Friday, December 9, 2011

Running from office


By CHRIS MILLSPAUGH

If you have a thick skin, think you can make a difference and crave the limelight, you too can be a leader in today's world of politics. With my sincerest apologies to those already in this career field right now: What are you, nuts?

Hey, if you've tossed your hat into the ring, you'd better be sure there's no ring around your collar in your personal laundry. You open your entire life to inspection by the masses, and come on, man, who doesn't have something in their life that they'd rather keep secret?

All the way from low-level small-town politics up to the national level, everybody becomes fair game if you try to stick your head above the crowd. We all have a few flaws or we did sometime in our life. Now, with the increased scrutiny of the Internet and bloggers of no conscience, the public is going to find out. If there happened to be someone with absolutely no flaws, we wouldn't trust them at all and would attack them even more vehemently. It seems to me that it's human nature for everyone to survive and keep everyone else at the same level. It begins on the playground when you're just starting out and continues through school, employment, the search for love, the raising of children, middle age, old age, right up to the end.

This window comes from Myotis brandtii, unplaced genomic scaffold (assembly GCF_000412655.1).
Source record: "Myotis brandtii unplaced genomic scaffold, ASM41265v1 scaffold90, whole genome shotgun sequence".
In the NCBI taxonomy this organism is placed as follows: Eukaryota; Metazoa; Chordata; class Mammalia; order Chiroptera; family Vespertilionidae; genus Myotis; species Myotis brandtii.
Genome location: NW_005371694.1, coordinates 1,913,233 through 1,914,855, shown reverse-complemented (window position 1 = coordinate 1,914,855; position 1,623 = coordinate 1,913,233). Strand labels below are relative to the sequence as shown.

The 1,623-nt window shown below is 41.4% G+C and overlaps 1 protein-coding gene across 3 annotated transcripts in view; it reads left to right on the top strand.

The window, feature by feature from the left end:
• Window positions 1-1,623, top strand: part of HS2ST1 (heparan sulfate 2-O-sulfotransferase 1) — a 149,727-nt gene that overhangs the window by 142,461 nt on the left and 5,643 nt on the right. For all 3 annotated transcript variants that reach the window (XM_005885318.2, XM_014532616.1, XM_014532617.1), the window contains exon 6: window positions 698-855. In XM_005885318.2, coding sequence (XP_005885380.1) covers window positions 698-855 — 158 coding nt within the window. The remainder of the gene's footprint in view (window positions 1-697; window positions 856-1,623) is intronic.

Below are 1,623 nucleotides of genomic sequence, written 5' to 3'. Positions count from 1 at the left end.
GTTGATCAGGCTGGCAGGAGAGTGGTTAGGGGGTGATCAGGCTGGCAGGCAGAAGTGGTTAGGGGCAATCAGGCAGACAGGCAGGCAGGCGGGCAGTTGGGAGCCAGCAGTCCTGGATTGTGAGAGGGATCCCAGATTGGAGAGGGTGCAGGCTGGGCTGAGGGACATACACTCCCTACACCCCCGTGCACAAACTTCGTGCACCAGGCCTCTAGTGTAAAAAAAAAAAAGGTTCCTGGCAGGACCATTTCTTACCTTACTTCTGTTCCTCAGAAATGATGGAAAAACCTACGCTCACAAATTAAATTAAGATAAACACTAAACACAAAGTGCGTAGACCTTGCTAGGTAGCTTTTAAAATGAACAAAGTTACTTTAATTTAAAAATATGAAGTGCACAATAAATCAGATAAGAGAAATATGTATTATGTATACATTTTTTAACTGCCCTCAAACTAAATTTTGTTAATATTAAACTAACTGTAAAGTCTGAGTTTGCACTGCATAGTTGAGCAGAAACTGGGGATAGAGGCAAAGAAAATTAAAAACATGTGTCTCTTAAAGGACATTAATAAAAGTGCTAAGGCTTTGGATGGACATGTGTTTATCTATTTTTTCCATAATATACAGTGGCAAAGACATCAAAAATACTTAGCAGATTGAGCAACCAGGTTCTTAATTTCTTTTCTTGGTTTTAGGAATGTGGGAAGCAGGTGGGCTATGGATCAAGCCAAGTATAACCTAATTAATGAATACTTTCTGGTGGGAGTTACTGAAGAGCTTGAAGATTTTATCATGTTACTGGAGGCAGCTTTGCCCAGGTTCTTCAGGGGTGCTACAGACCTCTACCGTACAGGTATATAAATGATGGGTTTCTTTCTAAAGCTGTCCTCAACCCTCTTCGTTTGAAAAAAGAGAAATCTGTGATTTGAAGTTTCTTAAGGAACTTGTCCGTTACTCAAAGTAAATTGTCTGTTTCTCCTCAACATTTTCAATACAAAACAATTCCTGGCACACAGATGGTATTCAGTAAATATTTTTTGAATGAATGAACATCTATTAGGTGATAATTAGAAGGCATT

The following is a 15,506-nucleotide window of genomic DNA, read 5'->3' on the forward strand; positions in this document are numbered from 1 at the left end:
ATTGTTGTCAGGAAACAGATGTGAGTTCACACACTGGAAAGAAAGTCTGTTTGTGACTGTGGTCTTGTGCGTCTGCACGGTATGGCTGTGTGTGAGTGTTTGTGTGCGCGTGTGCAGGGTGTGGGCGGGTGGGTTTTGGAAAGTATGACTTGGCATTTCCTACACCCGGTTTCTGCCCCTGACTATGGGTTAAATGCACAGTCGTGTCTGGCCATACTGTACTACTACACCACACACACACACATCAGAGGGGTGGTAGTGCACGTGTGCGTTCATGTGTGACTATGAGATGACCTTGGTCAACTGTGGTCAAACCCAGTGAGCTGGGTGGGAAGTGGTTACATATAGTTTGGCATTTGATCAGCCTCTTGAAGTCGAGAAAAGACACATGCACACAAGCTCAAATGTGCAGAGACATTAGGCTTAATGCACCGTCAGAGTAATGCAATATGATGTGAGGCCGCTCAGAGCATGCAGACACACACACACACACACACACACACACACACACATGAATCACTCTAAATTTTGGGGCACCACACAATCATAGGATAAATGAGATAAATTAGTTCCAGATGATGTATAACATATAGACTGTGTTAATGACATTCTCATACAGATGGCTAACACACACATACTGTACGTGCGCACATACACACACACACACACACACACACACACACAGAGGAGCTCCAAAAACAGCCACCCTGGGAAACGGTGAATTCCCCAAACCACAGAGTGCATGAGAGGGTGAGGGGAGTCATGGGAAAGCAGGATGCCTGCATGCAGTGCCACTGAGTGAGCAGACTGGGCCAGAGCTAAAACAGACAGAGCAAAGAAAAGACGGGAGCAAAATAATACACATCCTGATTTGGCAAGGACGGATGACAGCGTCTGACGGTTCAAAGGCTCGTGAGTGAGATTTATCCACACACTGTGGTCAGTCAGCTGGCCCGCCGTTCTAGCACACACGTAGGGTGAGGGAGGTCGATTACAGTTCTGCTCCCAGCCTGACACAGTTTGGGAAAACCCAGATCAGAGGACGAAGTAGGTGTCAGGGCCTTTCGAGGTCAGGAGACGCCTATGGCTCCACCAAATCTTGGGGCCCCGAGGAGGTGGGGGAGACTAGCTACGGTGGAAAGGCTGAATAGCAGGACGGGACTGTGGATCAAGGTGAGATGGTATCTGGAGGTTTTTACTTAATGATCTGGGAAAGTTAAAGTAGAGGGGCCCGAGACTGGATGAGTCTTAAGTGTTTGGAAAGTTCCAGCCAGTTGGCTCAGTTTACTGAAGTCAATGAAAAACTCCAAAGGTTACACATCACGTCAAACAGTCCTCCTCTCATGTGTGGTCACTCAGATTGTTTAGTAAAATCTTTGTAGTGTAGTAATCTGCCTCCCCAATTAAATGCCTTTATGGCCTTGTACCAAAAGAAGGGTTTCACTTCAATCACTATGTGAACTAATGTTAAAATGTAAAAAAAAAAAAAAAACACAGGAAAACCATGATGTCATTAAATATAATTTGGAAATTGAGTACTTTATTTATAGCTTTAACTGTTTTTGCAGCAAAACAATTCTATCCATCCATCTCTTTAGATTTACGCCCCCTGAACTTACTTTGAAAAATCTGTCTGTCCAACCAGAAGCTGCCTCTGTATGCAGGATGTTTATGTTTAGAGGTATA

We're all created equal, and then through our life experiences, the scales of justice and equality are tipped one way or the other. A lot of good people with good intentions are sacrificed in the ring of public opinion.

So, what's the answer? Is it really good to be the king? Should we all run from office? Should we try to make a difference—maybe in the next lifetime?

Nice talking to you.




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